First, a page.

The PSU stands are tiny, picture below. We'd love to see wider stands that will support longer PSUs. One rubber pad already came off when mounting our first PSU.
Below the PSU is a removable filter.
The fan on the top panel is placed right above the CPU power cable hole, so the cable is pretty difficult to pull through. The grommet on the hole fell out while we were pushing the cable through. Note that the fan can be mounted outside the top panel if it gets in your way.
Optical drives don't need crews and the toolless mechanism is quite nice. The same mechanism is on the back of the case as well.
The brackets holding 3.5'' drives are made of metal and come with rubber grommets to prevent vibration noise. The same brackets hold 2.5'' drives. The middle drive cage can easily be taken out and can be mounted on the bottom of the case.
The 2.5'' cage is unusual and perhaps even obsolete since the 3.5'' drives take 2.5'' ones as well, and all standard graphics cards already fit inside Skiron.
On the bottom of the case, below the HDD cage are air exhausts. If you choose to mount a fan there, the metal part can easily be removed.
All the fans are on 3-pn connector cables linked to fan regulators. As far as noise goes, Skiron is pretty quiet. Its cooling performance is satisfactory and if we are to pick hairs, we'd say that the cables are a bit too colorful for our taste.
Lowering the fan RPM dimms LED lighting as well, although the change won't be that noticeable.
The price range where Skiron resides (the lowest priced is currently 77 euro) lists many quality cases and Cooltek's job isn't the least bit easy. Some users prefer the looks, others look for performance or room, while most look for a quality mixture of the three.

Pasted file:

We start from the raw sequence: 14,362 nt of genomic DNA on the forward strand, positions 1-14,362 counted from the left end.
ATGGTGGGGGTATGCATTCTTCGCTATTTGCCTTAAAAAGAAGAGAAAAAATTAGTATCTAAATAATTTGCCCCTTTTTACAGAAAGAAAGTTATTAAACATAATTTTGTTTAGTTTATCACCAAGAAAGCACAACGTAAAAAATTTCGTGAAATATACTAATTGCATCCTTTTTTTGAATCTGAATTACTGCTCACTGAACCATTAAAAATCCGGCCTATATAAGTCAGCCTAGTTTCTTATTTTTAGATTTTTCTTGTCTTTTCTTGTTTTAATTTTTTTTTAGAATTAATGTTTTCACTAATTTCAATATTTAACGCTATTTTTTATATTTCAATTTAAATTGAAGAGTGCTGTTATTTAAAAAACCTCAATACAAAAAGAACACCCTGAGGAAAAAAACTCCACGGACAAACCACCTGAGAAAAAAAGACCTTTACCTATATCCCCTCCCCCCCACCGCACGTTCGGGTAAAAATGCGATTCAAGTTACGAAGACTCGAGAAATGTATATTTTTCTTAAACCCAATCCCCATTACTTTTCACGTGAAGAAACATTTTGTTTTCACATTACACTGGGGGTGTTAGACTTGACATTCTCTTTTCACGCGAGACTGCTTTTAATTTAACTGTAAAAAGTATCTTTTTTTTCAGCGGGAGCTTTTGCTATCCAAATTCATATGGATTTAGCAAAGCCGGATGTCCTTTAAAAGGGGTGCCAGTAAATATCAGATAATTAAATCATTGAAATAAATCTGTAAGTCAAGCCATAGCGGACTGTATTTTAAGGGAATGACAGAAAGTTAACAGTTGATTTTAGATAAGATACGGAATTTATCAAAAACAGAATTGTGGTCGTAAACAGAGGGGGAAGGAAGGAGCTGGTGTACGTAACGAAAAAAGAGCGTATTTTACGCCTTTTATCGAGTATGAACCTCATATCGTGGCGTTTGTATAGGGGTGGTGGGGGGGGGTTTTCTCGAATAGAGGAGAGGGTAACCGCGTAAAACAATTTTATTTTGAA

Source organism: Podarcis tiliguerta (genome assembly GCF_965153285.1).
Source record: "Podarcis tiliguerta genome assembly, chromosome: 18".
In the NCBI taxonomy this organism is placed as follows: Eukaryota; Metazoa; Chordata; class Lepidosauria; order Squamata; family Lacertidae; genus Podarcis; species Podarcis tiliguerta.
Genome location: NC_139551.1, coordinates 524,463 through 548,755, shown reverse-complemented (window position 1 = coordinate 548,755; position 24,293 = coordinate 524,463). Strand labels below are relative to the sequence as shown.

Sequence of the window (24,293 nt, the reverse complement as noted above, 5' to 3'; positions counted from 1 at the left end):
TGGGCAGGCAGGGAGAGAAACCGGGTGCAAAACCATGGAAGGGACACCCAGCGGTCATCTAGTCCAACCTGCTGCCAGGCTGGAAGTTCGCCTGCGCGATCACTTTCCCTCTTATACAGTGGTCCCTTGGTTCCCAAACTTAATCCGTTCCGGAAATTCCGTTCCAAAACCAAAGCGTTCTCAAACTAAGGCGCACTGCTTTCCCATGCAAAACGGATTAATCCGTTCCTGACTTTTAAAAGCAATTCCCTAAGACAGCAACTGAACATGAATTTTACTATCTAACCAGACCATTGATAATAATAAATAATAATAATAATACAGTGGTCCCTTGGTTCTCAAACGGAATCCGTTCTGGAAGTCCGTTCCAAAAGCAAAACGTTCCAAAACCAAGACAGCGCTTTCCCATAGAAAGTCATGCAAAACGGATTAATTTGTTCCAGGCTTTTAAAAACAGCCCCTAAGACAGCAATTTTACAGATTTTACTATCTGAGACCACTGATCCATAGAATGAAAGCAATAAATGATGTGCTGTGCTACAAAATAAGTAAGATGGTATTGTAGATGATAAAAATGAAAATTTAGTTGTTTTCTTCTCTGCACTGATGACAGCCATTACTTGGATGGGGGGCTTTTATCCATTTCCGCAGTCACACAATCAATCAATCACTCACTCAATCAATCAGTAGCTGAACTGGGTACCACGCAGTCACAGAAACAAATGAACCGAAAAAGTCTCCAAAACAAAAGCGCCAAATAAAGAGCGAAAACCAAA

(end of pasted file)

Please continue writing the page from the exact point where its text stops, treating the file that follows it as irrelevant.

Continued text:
If you choose Skiron, you won't have to worry about CPU cooler or graphics card compatibility - this is a large mid-tower case that will take anything. The case offers seven expansion slots, four stock fans and a fan RPM regulator.
Coolng performance is good but nothing remarkable. Still, we could say that the company made a good compromise between noise and performance. Besides, users who aren't content with the stock solution can always upgrade the case themselves, since it has room for additional six fans.
You can connect internal USB 3.0 cables to the motherboard's external I/O panel or you can use included converter for internal USB 3.0 connectors, which doesn't come with older USB 3.0 cases. Another thing we really liked is the front compartment with two USB ports, which is quite practical and came in really handy. Namely, you can keep your USB stick plugged in without fear of accidentally hitting it and/or breaking the port or stick.
Skiron is a well equipped case but its build quality didn't quite impress us. The chassis is tough enough but there are a few points where the company could've perhaps done better. Still, seeing as how they are not thigs of key importance, we would recommend Skiron as a case that will definitely do a good job.